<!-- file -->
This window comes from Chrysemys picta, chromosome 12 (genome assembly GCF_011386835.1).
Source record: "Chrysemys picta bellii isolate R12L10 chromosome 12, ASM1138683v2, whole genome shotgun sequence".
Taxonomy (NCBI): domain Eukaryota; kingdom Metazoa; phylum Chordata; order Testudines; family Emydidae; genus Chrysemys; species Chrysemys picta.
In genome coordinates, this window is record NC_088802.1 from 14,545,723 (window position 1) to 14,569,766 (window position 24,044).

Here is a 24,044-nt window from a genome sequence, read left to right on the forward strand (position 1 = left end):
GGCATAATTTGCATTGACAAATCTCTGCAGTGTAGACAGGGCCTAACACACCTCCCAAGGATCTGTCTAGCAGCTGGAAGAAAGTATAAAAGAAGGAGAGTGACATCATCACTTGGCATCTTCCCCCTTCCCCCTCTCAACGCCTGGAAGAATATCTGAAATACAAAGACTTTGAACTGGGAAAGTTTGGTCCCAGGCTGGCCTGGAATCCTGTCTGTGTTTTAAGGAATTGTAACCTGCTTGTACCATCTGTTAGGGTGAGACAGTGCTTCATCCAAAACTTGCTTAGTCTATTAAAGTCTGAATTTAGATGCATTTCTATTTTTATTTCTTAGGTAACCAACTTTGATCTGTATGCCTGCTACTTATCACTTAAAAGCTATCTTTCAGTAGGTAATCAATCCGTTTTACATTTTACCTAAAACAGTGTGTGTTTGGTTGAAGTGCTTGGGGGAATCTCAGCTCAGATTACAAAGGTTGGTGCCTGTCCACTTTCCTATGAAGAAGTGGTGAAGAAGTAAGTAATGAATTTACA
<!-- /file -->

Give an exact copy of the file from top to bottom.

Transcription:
This window comes from Chrysemys picta, chromosome 12 (genome assembly GCF_011386835.1).
Source record: "Chrysemys picta bellii isolate R12L10 chromosome 12, ASM1138683v2, whole genome shotgun sequence".
Taxonomy (NCBI): domain Eukaryota; kingdom Metazoa; phylum Chordata; order Testudines; family Emydidae; genus Chrysemys; species Chrysemys picta.
In genome coordinates, this window is record NC_088802.1 from 14,545,723 (window position 1) to 14,569,766 (window position 24,044).

Here is a 24,044-nt window from a genome sequence, read left to right on the forward strand (position 1 = left end):
GGCATAATTTGCATTGACAAATCTCTGCAGTGTAGACAGGGCCTAACACACCTCCCAAGGATCTGTCTAGCAGCTGGAAGAAAGTATAAAAGAAGGAGAGTGACATCATCACTTGGCATCTTCCCCCTTCCCCCTCTCAACGCCTGGAAGAATATCTGAAATACAAAGACTTTGAACTGGGAAAGTTTGGTCCCAGGCTGGCCTGGAATCCTGTCTGTGTTTTAAGGAATTGTAACCTGCTTGTACCATCTGTTAGGGTGAGACAGTGCTTCATCCAAAACTTGCTTAGTCTATTAAAGTCTGAATTTAGATGCATTTCTATTTTTATTTCTTAGGTAACCAACTTTGATCTGTATGCCTGCTACTTATCACTTAAAAGCTATCTTTCAGTAGGTAATCAATCCGTTTTACATTTTACCTAAAACAGTGTGTGTTTGGTTGAAGTGCTTGGGGGAATCTCAGCTCAGATTACAAAGGTTGGTGCCTGTCCACTTTCCTATGAAGAAGTGGTGAAGAAGTAAGTAATGAATTTACA